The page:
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Originally Posted by Rossue View Post
Forgive me when I say you're trying to fit a square peg in a round hole. Newbies in 2013, we made the classic mistake of shopping a trailer to fit our tow vehicle. That was a 2011 Murano which has a powerful V6, yet we found out pretty quick the other more important factors that determine a suitable tow.

We sold that first trailer- a 2010 17B that loaded was only 2850, partly because it was Gen1 with 3" frame and had no A/C or dual pane windows. That saved 200 lbs. We sold it to buy a 21 and the buyers had a CX-9. They traded within a year to an F-150.
No forgiveness necessary, Iím an information is never a bad thing kind of guy. Thoughts along those lines have begun creeping across my head. We bought the CX-9 after an exhaustive decision process (not unlike the one Iím engaged with now!) and something like a big ass truck would not fulfill all the roles we required of the Mazda. I am, mostly, a stay at home / homeschool / part time teacher / soccer coach / Dad. I own the only high passenger count vehicle in our extended family. It was the best option at this point in our lives... AND, I thought it had all the towing capacity Iíd ever need.

Iím sure thatís not the first time anyone here ever read or thought that!

The annoying thing about much of this is that the 350/3500 is a North American condition. The same car, even with the same power plant, in other countries is rated higher. I donít get it. Perhaps itís a common thing with how our regulations work? Whatever. Itís got a ton of low end torque, good four wheel (though front biased) drive, etc... I wonder what year your buyers CX-9 was. The new models are utterly different cars than the originals (designed when Mazda was still Ford).

Thanks for your input!
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Old 11-18-2019, 10:02 PM   #28
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If you live in the north west US ( south west Canada ) and enjoy setting up and packing away a tent trailer, the soft side is perfect for you.

You get to pack up in the rain, leaving camp. You get to unpack when the sun comes out ( two weeks later maybe ), and you get to pack it back up when it's dry ( or maybe damp, if rain is in the forecast ).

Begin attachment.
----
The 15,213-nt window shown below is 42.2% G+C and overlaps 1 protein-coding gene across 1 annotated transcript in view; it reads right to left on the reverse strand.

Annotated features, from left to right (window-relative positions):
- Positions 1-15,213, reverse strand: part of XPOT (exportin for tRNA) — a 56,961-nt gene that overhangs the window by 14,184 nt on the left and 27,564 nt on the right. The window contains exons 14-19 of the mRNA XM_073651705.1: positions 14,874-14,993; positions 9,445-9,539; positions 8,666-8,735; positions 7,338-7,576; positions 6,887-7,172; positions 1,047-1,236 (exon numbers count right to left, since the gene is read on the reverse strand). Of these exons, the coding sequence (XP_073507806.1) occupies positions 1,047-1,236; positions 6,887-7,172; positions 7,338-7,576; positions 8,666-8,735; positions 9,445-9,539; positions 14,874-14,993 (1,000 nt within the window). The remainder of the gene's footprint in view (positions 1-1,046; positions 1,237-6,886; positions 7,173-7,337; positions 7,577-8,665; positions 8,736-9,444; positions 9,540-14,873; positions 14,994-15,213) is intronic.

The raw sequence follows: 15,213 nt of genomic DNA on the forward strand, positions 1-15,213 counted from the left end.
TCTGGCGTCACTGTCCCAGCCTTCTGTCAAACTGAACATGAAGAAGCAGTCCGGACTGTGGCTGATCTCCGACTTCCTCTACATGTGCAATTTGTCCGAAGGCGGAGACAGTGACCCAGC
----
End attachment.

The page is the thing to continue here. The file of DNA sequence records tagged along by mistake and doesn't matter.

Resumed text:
Had one, done that.
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Old 11-18-2019, 10:08 PM   #29
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Noise level was another thing. The Escape isn't great for keeping out noise, but it's a heck of a lot better the the Starcraft was.

For some reason it seems all campgrounds in the southeast are a stones throw from railroad tracks, and they all run through the night.
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Old 11-18-2019, 10:10 PM   #30
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So, is a WD hitch pretty much just to even out discrepancies in the percentage of weight a given trailer puts on the hitch, trying to get that 10-15% or whatever?
No, it doesn't change the distribution of mass in the trailer. The WD is fundamentally to relieve the tow vehicle's rear suspension (not hitch) of some of a load that it does not handle inadequately. The other fundamental reason to use WD is to restore the front axle to load to something closer to what it would be without the trailer.

Quote:
Originally Posted by navajas View Post
But, the jist is, your tongue weight max is just that. Don’t F with it.

Dig it.


Quote:
Originally Posted by navajas View Post
Actually what he said was, exactly and as a direct quote, “It will take about 80 lbs off the hitch”.
As Bob mentioned, this is not true.

Quote:
Originally Posted by navajas View Post
More over, just read that the tongue weights listed as “dry” do not account for things included on the trailer like propane tanks and batteries?! Is that true? If so, even with Johnathan magic trailer hitch, this is all moot: The Casita’s just too heavy up top.
"Dry" means no fluids, so no water and no propane. The quoted specification is usually also "base" (meaning no options) and of course it's "empty" (none of your stuff on board). Some manufacturers seem to treat the battery like an option - so they don't include it in the weight specs - even though it is standard equipment.

Yes, real operating tongue weight will likely be substantially higher than the base/dry/empty spec. As a first approximation you can assume it will be the same fraction (percentage) of the trailer's loaded weight as it is of the base weight, but realistically it will likely be a higher fraction if you get the optional dual batteries in a trailer with tongue-mounted battery/batteries.

There is a thread which points to a list of actual loaded trailer weights, of a small sample of trailer owners:
http://www.escapeforum.org/forums/f1...orld-2298.html
While you may load your trailer more or less heavily, and you may distribute the load differently, this gives you an idea of what some actual owners end up with.

The Casita 17' is well-known for excessive tongue weight (as a fraction of the total trailer weight), leading to the tongue weight being more of a problem in tow vehicle capacity than the total weight in many cases. This is due to the proportions of the trailer (axle set far back in body), and the Escape 17' has similar proportions so it has a similar concern but to a lesser extent. This is why Escape puts the battery (or batteries) at the back of the 17', instead of on the tongue.
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Old 11-18-2019, 10:16 PM   #31